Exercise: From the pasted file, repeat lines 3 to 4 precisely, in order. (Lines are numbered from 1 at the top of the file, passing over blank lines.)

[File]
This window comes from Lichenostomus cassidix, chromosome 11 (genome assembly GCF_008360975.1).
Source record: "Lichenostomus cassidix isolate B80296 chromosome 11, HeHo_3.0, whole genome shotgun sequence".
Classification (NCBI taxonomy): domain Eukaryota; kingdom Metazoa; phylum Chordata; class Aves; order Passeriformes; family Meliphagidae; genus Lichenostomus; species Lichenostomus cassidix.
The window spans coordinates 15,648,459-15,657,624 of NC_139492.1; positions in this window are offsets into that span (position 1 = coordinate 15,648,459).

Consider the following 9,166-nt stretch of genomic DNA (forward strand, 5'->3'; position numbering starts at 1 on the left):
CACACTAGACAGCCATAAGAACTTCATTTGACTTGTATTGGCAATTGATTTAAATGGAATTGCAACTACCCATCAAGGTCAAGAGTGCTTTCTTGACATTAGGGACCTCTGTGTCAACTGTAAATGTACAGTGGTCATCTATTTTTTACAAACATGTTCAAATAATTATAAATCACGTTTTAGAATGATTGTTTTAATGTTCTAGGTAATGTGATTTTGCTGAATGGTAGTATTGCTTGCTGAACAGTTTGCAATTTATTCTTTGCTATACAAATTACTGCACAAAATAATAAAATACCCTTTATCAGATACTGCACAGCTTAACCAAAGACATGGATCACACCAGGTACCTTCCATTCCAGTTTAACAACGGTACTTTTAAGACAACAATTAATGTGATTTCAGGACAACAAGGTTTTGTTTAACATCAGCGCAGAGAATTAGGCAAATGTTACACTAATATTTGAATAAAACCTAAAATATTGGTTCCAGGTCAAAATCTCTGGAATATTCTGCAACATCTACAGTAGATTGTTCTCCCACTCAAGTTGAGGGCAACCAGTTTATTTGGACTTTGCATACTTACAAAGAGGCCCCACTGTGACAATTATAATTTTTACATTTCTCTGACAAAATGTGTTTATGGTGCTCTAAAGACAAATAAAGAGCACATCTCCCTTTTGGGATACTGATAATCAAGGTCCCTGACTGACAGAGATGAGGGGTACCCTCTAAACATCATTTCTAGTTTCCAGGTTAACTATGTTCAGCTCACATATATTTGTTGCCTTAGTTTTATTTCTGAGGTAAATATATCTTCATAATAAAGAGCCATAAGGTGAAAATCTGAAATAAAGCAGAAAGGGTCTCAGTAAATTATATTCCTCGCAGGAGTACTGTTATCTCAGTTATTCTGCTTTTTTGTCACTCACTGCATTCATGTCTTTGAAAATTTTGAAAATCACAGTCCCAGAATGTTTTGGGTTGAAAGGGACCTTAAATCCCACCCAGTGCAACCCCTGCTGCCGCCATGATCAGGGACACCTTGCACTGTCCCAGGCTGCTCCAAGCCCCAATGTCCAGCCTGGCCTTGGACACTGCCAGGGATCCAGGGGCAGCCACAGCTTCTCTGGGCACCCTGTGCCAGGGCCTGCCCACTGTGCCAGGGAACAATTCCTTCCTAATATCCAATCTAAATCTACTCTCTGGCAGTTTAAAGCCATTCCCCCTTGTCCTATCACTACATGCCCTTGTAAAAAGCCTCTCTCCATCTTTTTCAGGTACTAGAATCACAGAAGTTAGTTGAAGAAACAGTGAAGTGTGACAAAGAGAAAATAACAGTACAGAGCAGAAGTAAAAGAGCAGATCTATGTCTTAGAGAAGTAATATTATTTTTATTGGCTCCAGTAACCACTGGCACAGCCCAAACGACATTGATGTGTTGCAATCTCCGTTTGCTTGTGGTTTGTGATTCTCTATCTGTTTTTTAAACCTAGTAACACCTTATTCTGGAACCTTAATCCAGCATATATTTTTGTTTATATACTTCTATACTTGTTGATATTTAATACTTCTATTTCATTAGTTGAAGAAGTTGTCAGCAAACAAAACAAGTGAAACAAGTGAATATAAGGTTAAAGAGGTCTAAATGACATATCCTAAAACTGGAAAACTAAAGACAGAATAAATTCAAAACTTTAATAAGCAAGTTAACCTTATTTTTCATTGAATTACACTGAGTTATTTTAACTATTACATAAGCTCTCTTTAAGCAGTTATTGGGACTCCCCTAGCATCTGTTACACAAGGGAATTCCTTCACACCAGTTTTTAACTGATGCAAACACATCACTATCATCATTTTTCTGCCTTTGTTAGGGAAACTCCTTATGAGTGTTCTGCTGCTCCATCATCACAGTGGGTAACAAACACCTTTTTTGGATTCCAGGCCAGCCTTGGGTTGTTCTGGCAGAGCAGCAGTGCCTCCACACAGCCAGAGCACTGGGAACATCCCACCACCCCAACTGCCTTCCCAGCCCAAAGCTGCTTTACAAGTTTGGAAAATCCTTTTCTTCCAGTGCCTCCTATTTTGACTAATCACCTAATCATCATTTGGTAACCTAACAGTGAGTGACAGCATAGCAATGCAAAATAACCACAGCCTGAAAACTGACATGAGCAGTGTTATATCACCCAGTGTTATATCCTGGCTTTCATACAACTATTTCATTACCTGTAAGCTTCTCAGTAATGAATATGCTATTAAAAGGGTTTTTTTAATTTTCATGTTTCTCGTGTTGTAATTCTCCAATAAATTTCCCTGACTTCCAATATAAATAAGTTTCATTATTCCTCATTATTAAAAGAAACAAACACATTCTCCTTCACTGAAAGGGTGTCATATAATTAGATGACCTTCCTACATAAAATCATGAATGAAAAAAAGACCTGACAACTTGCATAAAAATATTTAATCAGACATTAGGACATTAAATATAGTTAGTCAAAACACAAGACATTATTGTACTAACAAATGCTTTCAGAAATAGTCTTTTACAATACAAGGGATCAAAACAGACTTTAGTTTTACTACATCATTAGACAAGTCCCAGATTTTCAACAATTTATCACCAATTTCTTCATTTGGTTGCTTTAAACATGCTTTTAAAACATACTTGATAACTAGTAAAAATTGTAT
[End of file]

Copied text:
Classification (NCBI taxonomy): domain Eukaryota; kingdom Metazoa; phylum Chordata; class Aves; order Passeriformes; family Meliphagidae; genus Lichenostomus; species Lichenostomus cassidix.
The window spans coordinates 15,648,459-15,657,624 of NC_139492.1; positions in this window are offsets into that span (position 1 = coordinate 15,648,459).